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  • Writer's pictureAlly Landes

A TREASURED PROJECT | The DTRP Celebrates 10 Years



There is a very special place in Dubai, where a small team of dedicated professionals, work together for the protection and rehabilitation of injured and sick sea turtles. On June 16th, they celebrated their 10th year anniversary of operation, by organising a very special sea turtle release. The Dubai Turtle Rehabilitation Project (DTRP) focuses on educating visitors about the plight of the sea turtle within the UAE and the region, including current threats and about the rehabilitation that takes place within the project.



In celebration of 10 years of continued success, 110 critically endangered hawksbill turtles were released back into the wild from the Burj Al Arab’s private beach that Monday morning. The turtles released, had washed up with varying illnesses on UAE beaches earlier in the year and had been brought into the project for treatment. A handful of hotel guests, local media and a group of Emirati school children from the International School of Choueifat in Dubai, were invited to be part of the official release. One of the project’s aims, is to involve children in the releases to raise awareness about turtle conservation within the younger generation.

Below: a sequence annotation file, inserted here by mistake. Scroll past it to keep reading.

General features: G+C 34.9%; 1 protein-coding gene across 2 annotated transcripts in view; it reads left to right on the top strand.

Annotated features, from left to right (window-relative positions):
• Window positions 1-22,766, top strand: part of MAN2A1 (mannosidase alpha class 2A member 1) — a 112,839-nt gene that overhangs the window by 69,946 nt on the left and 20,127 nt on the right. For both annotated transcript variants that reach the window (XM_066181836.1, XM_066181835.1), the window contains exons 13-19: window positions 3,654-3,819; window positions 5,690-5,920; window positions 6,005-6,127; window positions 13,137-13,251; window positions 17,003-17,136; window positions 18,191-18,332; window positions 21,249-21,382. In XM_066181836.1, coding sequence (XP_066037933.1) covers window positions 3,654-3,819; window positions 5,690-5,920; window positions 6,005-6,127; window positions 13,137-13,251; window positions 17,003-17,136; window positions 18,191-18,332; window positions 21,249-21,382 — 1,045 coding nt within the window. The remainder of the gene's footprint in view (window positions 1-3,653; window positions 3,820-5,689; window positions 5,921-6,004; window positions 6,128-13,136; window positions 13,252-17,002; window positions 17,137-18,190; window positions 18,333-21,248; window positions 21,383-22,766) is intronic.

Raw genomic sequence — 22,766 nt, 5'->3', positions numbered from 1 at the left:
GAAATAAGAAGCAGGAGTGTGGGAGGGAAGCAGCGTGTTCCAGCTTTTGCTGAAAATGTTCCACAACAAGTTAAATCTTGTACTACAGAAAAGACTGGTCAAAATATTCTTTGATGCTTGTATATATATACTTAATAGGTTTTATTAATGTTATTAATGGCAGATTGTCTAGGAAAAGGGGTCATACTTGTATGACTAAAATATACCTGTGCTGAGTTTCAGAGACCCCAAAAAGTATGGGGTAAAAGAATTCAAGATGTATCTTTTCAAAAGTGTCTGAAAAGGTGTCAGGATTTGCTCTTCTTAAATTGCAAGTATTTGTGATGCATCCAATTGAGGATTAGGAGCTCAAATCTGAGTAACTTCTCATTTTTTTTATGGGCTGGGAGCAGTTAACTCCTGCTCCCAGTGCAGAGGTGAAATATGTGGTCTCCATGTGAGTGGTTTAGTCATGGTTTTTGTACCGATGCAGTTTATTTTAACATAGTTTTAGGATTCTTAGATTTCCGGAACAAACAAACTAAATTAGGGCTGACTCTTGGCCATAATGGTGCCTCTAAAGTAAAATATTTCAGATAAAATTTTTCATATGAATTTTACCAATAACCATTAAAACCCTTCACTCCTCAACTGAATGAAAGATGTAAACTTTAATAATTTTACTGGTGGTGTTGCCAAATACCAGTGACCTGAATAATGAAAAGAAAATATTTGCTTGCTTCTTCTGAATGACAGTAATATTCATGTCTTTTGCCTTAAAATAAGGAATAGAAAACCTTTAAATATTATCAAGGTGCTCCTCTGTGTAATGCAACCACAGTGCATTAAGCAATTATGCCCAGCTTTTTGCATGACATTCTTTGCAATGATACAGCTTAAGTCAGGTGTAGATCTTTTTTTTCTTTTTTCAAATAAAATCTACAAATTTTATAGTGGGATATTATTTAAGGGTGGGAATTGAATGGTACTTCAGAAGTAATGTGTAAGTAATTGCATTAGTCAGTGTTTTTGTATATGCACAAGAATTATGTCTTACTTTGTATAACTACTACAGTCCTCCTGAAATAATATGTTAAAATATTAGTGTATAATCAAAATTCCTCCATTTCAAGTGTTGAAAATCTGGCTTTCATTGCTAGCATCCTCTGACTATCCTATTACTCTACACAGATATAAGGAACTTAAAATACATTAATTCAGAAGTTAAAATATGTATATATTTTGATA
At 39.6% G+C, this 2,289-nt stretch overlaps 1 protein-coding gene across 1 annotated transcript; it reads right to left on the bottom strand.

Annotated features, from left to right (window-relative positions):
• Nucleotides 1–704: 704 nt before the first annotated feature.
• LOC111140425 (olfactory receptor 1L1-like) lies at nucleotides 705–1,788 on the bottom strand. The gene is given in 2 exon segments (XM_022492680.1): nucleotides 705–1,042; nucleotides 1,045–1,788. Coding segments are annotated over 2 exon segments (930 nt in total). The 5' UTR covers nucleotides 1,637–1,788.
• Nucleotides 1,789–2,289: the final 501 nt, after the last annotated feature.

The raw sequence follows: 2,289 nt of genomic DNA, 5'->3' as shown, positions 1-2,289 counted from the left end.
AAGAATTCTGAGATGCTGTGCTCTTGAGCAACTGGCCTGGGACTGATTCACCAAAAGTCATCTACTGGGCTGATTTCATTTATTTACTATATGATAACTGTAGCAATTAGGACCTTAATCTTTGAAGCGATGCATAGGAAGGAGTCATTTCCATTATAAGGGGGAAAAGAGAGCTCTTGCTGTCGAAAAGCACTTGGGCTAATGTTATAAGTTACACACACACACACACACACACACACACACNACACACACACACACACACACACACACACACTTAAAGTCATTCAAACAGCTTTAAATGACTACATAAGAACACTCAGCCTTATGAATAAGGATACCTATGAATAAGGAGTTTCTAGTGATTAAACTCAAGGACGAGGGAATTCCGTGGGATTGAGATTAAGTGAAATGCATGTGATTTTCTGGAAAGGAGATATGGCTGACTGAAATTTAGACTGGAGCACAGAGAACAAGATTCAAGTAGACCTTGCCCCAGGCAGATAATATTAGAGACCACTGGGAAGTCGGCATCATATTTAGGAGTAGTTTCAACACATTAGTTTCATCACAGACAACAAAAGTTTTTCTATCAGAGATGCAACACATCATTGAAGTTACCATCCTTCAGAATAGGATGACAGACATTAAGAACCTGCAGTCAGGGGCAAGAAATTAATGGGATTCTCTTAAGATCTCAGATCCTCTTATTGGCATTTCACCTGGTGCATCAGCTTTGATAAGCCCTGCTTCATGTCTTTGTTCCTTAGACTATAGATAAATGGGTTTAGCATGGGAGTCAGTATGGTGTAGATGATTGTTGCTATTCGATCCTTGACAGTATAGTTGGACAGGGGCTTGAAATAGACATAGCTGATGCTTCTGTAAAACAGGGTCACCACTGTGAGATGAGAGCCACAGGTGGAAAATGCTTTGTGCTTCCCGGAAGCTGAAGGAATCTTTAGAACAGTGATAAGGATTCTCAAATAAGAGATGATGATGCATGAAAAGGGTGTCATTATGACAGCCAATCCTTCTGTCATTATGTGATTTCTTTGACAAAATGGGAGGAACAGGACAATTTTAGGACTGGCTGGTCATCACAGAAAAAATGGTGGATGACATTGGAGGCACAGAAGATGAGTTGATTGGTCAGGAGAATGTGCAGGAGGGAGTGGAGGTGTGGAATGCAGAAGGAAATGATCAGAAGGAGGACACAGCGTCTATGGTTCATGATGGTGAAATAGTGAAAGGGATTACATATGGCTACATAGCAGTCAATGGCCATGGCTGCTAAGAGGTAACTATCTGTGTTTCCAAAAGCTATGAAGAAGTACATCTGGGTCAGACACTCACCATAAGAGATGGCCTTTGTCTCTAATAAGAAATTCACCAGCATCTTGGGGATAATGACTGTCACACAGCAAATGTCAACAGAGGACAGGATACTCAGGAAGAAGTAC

The project runs in collaboration with Dubai’s Wildlife Protection Office, and with the veterinary support from both, the Dubai Falcon Clinic and the Central Veterinary Research Laboratory. It is the only project of its kind at present in the Middle East, and the Red Sea region adept at carrying out rehabilitation for endangered sea turtles. The DTRP has so far successfully released 692 of their rehabilitated turtles back to sea and continue to do so. To investigate the movements of the turtles they receive after they are released back into the wild, satellite tracking devices are sometimes sponsored and attached to some of the animals to help to understand their ecology. This initiative has so far shed a lot of light for the teams’ curators to fully understand the life that these turtles lead.